Essentials supports 4 hidden abilities, which is why it loads four individual abilities.
Essentials is built around the whole "dexdata" approach. species/abilities/forms and all that are loaded by opening the relevant data file, reading from the relevant section at the desired offset. This is an archaic data structure, but removing three string read points isn't going to make a difference. A real difference would be switching to a Hash-based data structure, like how item data is stored ($ItemData). This would actually have a noticeable impact on performance, unlike what is suggested here.
I also can't help but comment on your older optimization claims. The idea that "something*2/4" versus "something/2" makes any difference or what-so-ever, is ridiculous. This would take one processor cycle, of which there are roughly 3,000,000,000 per second (3.0 GHz) on modern computers. Even if it did run some 76000 times per second as per your claim, that would use 0.0025% of your processor's capacity in one single second. And then you claim that it makes an impact.
Doing this with 128*4 in particular also obfuscates the meaning of the variable, which is Game_Map.realResX * 4 (why it didn't use that instead, I wouldn't know). This also applies to "4*Game_Map::TILEWIDTH", which is equal to Game_Map.realResX. Again, tailored for variable tile sizes.
Pokémon Essentials is a starter kit, and requires a degree of documentation. Read also: https://www.quora.com/What-is-a-magic-number-in-programming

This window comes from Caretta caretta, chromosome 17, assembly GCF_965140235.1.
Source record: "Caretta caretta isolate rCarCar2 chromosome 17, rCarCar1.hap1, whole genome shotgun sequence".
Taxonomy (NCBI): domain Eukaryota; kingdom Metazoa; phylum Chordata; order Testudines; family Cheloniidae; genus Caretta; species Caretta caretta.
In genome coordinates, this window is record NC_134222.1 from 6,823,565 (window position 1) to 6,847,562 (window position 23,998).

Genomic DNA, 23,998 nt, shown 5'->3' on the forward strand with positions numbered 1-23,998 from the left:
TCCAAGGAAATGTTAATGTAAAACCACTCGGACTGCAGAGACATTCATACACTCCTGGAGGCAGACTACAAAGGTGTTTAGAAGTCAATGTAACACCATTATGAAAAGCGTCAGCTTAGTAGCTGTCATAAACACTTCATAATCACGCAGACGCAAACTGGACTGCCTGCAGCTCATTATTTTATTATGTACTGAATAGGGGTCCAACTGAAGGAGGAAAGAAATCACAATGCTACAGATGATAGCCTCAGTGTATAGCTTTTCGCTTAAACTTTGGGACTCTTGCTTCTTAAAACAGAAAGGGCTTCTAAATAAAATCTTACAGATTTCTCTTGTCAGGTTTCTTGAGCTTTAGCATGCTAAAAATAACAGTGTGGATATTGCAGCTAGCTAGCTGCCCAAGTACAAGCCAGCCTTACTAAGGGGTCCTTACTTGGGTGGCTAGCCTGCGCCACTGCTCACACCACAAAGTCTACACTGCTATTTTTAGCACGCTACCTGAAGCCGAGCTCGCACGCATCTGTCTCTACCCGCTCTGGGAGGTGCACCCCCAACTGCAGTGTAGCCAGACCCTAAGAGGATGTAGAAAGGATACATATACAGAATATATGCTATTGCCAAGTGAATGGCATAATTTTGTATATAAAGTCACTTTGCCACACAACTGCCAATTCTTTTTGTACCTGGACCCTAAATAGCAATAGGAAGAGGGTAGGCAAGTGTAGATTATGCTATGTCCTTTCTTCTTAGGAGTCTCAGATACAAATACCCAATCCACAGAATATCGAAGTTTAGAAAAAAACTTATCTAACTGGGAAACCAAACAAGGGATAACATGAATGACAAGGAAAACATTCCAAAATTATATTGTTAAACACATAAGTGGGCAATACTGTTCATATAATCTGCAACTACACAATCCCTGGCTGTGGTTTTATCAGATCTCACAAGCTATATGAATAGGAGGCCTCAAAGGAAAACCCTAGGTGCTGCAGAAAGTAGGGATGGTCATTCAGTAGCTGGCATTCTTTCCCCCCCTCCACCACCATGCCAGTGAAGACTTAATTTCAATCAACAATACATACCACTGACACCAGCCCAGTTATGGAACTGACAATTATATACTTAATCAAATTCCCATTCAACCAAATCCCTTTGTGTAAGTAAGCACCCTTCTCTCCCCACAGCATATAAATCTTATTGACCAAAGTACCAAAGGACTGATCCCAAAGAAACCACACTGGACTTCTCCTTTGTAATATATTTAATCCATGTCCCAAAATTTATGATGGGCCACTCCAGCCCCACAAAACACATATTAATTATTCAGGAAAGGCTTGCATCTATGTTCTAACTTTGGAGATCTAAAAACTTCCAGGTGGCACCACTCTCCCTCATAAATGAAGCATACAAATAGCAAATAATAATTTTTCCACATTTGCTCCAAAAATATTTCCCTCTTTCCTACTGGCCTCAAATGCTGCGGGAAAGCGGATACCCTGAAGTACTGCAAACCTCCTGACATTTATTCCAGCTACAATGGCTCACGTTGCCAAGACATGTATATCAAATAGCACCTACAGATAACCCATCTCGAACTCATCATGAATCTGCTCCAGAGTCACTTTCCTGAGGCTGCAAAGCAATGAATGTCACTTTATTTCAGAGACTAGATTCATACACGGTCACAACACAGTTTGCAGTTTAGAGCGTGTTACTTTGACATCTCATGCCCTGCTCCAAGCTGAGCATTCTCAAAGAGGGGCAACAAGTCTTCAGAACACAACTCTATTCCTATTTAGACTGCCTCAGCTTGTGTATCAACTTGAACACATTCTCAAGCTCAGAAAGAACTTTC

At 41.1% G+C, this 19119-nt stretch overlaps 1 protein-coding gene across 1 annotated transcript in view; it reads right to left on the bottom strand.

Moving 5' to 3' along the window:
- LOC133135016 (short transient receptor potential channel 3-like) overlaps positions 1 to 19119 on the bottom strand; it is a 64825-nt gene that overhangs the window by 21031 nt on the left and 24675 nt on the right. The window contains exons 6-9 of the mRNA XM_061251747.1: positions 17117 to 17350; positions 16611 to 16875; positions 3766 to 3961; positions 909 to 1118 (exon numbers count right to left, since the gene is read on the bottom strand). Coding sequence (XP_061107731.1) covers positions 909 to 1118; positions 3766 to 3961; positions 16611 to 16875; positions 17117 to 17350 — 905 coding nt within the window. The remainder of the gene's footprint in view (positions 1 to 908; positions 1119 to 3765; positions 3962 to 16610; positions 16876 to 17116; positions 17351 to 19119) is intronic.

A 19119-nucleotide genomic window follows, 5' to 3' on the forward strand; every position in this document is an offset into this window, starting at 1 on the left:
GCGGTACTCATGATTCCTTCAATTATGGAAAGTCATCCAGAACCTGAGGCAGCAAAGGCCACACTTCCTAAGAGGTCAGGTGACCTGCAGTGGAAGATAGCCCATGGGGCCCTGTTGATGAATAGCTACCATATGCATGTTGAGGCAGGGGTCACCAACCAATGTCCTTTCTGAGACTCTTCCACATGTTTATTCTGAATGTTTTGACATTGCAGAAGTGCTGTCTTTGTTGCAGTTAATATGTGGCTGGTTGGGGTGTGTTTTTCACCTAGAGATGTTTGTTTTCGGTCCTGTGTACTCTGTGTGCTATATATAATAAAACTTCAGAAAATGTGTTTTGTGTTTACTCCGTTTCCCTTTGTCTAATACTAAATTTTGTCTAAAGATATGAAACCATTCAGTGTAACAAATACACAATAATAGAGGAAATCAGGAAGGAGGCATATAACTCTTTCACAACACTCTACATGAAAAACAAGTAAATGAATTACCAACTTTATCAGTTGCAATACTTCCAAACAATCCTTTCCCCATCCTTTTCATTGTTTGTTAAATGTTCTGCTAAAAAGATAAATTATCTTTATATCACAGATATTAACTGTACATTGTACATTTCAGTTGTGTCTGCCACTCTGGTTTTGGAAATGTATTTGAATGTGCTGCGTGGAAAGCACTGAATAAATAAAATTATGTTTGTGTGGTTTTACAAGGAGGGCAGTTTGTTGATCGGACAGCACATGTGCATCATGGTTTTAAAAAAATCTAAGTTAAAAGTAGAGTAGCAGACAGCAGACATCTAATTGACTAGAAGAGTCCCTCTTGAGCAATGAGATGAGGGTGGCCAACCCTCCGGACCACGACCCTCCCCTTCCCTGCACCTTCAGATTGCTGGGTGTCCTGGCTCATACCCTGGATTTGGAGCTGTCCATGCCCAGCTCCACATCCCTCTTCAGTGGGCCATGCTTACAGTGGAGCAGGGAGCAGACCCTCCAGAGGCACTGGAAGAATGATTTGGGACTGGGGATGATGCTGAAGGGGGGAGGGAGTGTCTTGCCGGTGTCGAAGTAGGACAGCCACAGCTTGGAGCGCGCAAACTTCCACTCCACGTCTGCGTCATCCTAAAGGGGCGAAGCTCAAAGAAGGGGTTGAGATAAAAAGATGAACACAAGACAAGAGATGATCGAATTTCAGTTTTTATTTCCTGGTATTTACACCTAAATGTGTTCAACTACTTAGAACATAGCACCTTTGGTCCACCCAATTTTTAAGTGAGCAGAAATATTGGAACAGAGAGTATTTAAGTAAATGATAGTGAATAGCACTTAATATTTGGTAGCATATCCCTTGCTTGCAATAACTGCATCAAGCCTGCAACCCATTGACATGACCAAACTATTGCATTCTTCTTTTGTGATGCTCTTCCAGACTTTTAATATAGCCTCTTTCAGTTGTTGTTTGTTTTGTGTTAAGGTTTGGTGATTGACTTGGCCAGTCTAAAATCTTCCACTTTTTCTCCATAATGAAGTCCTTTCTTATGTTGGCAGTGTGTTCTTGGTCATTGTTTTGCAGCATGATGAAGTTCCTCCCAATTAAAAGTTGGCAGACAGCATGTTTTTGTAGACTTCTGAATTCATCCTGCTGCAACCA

You also talk about using constants for tile width/height and subpixel calculations, and ridicule Essentials for it. I think you've forgotten that Pokémon Essentials is a kit that was built to suit everyone's needs, and those may including variable tile width and height. As such, this needs to be reflected in the math. Perhaps Reborn, or most other fangames don't use this, but that doesn't make it Essentials' fault for including it.
Then how in the world can you use said profiler to measure performance increases? After all, addition, subtraction, muliplication and division and all other mathematical operator all call functions too. As for the profiler, does it take into account averages, or do you just run it 10 times and pick the biggest speed difference to advertise your "improvements"? Based on some of the percentual increases you've shared, I wouldn't say you're using a particular reliable profiling method at all. Note that the context of quote was for event reflections, which was a good improvement.
If you want to tackle real performance issues, you should look at calling external code (e.g. Win32API) or graphics processing (as you've done with mkxp; that's good). Or rewrite the map renderer, which is without a shred of doubt why Essentials tends to run poorly. That's where you can make real change, or with the aforementioned changes to the data structure. But from what I've seen, you prefer memeing over programming.
Why do I care?
You're claiming that Pokémon Essentials is the offender in most cases here. However, what you've shared is largely to be attributed to your ancient version of Essentials, or to things that are highly specific to Reborn. And that's not even to mention all the factual inaccuracies and exaggerations. Yes, Pokémon Essentials runs poorly, and yes, it needs improvements. But what you're doing is oftentimes wrongfully alienating Pokémon Essentials to your playerbase, and giving other fangame developers the impression that these changes are meaningful. I have read some decent improvements, like assuming a sprite does not warrant a reflection, as opposed to assuming it does. Or checking less input keys (although, if this is only called once during Input.update, you're going to have a hard time convincing me that it made any difference at all).